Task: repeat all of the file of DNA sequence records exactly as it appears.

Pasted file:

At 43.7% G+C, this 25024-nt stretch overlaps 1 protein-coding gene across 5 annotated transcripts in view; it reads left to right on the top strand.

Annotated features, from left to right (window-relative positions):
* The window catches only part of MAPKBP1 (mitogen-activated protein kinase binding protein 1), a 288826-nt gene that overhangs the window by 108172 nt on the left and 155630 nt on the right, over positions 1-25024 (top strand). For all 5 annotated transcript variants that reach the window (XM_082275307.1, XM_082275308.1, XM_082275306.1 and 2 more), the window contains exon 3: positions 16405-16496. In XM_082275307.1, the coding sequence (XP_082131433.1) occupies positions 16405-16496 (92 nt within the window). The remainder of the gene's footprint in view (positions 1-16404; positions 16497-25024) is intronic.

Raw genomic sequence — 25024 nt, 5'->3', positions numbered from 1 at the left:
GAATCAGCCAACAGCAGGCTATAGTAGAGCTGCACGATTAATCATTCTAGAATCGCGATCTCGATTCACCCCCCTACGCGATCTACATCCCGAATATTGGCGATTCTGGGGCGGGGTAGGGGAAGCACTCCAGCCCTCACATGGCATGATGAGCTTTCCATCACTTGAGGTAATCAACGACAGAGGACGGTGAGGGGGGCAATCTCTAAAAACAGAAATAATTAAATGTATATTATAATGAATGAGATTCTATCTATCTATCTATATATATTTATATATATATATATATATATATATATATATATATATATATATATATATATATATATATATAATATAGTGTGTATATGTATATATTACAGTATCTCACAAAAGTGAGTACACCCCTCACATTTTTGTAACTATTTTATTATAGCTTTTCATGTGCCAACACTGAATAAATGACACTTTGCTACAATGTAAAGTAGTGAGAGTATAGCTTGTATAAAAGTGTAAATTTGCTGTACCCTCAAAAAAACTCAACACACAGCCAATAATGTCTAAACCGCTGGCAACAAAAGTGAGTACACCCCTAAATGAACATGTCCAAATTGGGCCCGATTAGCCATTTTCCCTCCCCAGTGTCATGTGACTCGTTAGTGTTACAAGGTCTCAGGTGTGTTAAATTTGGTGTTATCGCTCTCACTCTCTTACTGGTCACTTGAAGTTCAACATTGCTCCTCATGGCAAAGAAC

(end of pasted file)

At 43.7% G+C, this 25024-nt stretch overlaps 1 protein-coding gene across 5 annotated transcripts in view; it reads left to right on the top strand.

Annotated features, from left to right (window-relative positions):
* The window catches only part of MAPKBP1 (mitogen-activated protein kinase binding protein 1), a 288826-nt gene that overhangs the window by 108172 nt on the left and 155630 nt on the right, over positions 1-25024 (top strand). For all 5 annotated transcript variants that reach the window (XM_082275307.1, XM_082275308.1, XM_082275306.1 and 2 more), the window contains exon 3: positions 16405-16496. In XM_082275307.1, the coding sequence (XP_082131433.1) occupies positions 16405-16496 (92 nt within the window). The remainder of the gene's footprint in view (positions 1-16404; positions 16497-25024) is intronic.

Raw genomic sequence — 25024 nt, 5'->3', positions numbered from 1 at the left:
GAATCAGCCAACAGCAGGCTATAGTAGAGCTGCACGATTAATCATTCTAGAATCGCGATCTCGATTCACCCCCCTACGCGATCTACATCCCGAATATTGGCGATTCTGGGGCGGGGTAGGGGAAGCACTCCAGCCCTCACATGGCATGATGAGCTTTCCATCACTTGAGGTAATCAACGACAGAGGACGGTGAGGGGGGCAATCTCTAAAAACAGAAATAATTAAATGTATATTATAATGAATGAGATTCTATCTATCTATCTATATATATTTATATATATATATATATATATATATATATATATATATATATATATATATATATATATATATAATATAGTGTGTATATGTATATATTACAGTATCTCACAAAAGTGAGTACACCCCTCACATTTTTGTAACTATTTTATTATAGCTTTTCATGTGCCAACACTGAATAAATGACACTTTGCTACAATGTAAAGTAGTGAGAGTATAGCTTGTATAAAAGTGTAAATTTGCTGTACCCTCAAAAAAACTCAACACACAGCCAATAATGTCTAAACCGCTGGCAACAAAAGTGAGTACACCCCTAAATGAACATGTCCAAATTGGGCCCGATTAGCCATTTTCCCTCCCCAGTGTCATGTGACTCGTTAGTGTTACAAGGTCTCAGGTGTGTTAAATTTGGTGTTATCGCTCTCACTCTCTTACTGGTCACTTGAAGTTCAACATTGCTCCTCATGGCAAAGAAC